Dream team moments, such as the one the latest Irish boxing Dream Team enjoyed in Budva last week, are why Kellie Harrington decided against walking away from the amateur game after Tokyo.
The Dublin star could have explored lucrative professional options after picking up lightweight gold in Tokyo or even bowed out at the top late last Summer.
However, she elected to stay amateur and told Irish-boxing.com she did so because she wanted to be part of what could be a historic period for Irish boxing and Irish women’s boxing in particular.
The Portland Row fighter could see the talent coming through the ranks and knew big weeks, like last week in Montenegro, where Ireland topped the European Championship medal table and won Team of the Tournament, were just around the corner – and she wanted to play a part in that success.
“To be honest I could have walked away after Tokyo, but I didn’t want to because this is what I want. I want to be part of this. I seen this happening and I want to be part of it. I’d like to be the marker, help get the girls there, and then I’ll be on my way out,” she told Irish-boxing.com at Dublin Airport on Sunday.
“I’ve been here for a very long time, 17 years I’ve been boxing and to be part of this… this is the stuff that dreams are made of.”
Harrington reaffirmed her status as the best amateur lightweight on the planet, as well as an Irish sporting great, by finishing top of the 60kg podium at a notoriously hard to medal at tournament in Budva, Montenegro last week.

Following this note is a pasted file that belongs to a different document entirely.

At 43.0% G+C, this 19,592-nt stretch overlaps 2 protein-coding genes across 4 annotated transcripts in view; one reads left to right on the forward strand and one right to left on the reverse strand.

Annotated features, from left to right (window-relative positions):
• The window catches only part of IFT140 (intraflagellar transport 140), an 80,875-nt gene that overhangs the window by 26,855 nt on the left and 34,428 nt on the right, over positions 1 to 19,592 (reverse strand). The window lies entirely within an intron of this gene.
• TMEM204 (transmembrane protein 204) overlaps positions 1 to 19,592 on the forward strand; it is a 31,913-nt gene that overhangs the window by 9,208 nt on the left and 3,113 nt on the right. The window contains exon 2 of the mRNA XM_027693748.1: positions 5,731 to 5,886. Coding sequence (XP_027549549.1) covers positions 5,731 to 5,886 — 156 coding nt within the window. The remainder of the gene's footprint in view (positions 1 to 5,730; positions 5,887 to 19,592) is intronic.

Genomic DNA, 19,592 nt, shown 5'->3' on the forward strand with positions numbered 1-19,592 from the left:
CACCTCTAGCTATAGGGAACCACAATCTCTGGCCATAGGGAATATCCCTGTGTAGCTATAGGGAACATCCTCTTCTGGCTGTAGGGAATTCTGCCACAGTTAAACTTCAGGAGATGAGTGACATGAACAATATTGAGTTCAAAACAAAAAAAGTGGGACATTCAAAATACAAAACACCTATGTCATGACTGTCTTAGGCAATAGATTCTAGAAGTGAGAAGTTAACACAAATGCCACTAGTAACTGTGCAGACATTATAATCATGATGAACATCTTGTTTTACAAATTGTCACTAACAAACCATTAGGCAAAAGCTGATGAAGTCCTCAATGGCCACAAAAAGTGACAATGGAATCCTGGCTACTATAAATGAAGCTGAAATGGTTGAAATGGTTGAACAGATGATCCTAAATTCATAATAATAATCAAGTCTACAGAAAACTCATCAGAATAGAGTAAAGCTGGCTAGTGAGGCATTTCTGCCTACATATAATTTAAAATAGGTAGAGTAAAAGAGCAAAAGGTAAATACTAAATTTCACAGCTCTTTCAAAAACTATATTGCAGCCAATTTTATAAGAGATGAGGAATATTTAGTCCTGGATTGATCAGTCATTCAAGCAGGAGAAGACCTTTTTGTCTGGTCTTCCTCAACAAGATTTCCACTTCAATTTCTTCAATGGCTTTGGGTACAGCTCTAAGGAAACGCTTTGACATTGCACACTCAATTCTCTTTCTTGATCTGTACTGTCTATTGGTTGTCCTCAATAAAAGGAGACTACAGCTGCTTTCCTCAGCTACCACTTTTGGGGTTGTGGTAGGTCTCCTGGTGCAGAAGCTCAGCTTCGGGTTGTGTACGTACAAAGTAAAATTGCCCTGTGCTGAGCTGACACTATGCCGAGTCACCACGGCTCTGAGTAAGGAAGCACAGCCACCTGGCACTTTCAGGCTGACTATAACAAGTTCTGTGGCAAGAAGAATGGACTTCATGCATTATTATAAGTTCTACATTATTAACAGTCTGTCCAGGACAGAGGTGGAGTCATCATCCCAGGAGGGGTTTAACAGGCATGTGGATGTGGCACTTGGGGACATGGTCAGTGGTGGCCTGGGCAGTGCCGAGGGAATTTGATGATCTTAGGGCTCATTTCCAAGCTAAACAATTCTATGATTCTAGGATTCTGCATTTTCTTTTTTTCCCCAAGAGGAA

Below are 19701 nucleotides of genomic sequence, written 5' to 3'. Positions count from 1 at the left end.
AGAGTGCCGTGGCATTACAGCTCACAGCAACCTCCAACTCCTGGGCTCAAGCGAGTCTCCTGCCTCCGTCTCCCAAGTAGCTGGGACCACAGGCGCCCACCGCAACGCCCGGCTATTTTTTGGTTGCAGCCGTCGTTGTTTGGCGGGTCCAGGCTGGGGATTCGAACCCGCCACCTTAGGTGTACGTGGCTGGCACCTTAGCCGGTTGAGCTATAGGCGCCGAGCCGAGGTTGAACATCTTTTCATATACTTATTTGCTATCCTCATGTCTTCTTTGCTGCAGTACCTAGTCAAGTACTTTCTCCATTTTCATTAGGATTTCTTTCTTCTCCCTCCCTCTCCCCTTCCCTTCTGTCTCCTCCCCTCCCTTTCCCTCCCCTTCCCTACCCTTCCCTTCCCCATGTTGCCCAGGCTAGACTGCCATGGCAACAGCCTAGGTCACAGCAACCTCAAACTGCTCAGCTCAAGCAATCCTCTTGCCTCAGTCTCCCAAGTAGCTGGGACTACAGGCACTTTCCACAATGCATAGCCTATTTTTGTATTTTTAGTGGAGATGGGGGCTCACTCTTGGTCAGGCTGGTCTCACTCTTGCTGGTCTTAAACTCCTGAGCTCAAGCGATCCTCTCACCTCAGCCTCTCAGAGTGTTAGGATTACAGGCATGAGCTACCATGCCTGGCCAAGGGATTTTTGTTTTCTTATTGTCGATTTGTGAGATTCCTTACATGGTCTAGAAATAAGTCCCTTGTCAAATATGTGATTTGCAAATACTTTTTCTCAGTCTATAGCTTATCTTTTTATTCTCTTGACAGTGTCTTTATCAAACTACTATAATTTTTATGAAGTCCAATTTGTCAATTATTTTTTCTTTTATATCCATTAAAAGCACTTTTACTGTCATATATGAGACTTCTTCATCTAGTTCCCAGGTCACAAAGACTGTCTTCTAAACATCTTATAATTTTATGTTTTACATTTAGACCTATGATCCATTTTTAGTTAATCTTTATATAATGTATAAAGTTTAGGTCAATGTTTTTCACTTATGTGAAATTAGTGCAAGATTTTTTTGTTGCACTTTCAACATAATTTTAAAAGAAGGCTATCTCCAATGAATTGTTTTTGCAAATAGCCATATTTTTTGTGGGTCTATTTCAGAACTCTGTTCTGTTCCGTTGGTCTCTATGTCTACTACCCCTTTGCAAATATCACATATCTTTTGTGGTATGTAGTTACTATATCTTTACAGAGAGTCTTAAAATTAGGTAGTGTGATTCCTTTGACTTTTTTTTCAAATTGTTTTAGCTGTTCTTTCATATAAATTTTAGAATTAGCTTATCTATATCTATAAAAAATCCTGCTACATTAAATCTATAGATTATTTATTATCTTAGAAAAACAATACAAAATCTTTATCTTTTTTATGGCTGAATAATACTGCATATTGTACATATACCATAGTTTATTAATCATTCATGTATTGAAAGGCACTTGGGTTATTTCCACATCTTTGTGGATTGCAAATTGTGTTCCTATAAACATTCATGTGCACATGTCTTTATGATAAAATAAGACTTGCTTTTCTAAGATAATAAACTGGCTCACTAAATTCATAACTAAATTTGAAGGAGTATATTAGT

The win sees the Portland star become only the second Irish fighter ever to complete the golden set in becoming an Olympic, World and European gold medal winner -the first being Katie Taylor.
However, rather than bask in the glory of her own personal achievement the Dublin favourite deflected the spotlight onto the recording-breaking team.
“It feels great to be away with 10 boxers and to come away with seven medals it feels great,” she beamed. “The three girls that didn’t get medals were just pipped and were just right there. Our performances were absolutely incredible out there, everyone performed. It was unfortunate that some of us were pipped just at the medal stages.”
Harrington’s joy for her teammates and their international success was obvious, she was a lot less excited when reflecting on her own brilliant performances and podium finish.
“I was just saying to John [Conlan] on the plane, that it’s crazy, you train for these things and you are up, your up, your up and then after you drop down. I don’t know what way to feel after a fight. I just want to get back and spend time with my family. I’m also already thinking about what is next,” she adds before revealing her thoughts have drifted to Paris and Olympic qualification.
“The whole point of this tournament for me to see who is going to be in the European Olympic qualifiers next year and that’s a really good marker for me being out there. I’ll start working on that after two or three weeks off. I’ll work on that once I get back with my club coach Noel Burke, working on those girls on strategies and how to perform against those girls.
“Paris in sight, I’ll give it a bash. If I get there I get there. I’m not putting pressure on myself. I’ve already achieved everything that has to be achieved in amateur boxing so if I get to Paris it will be a bonus. I will give it absolutely everything to get there but I’m trying to take a more chilled approach to it.”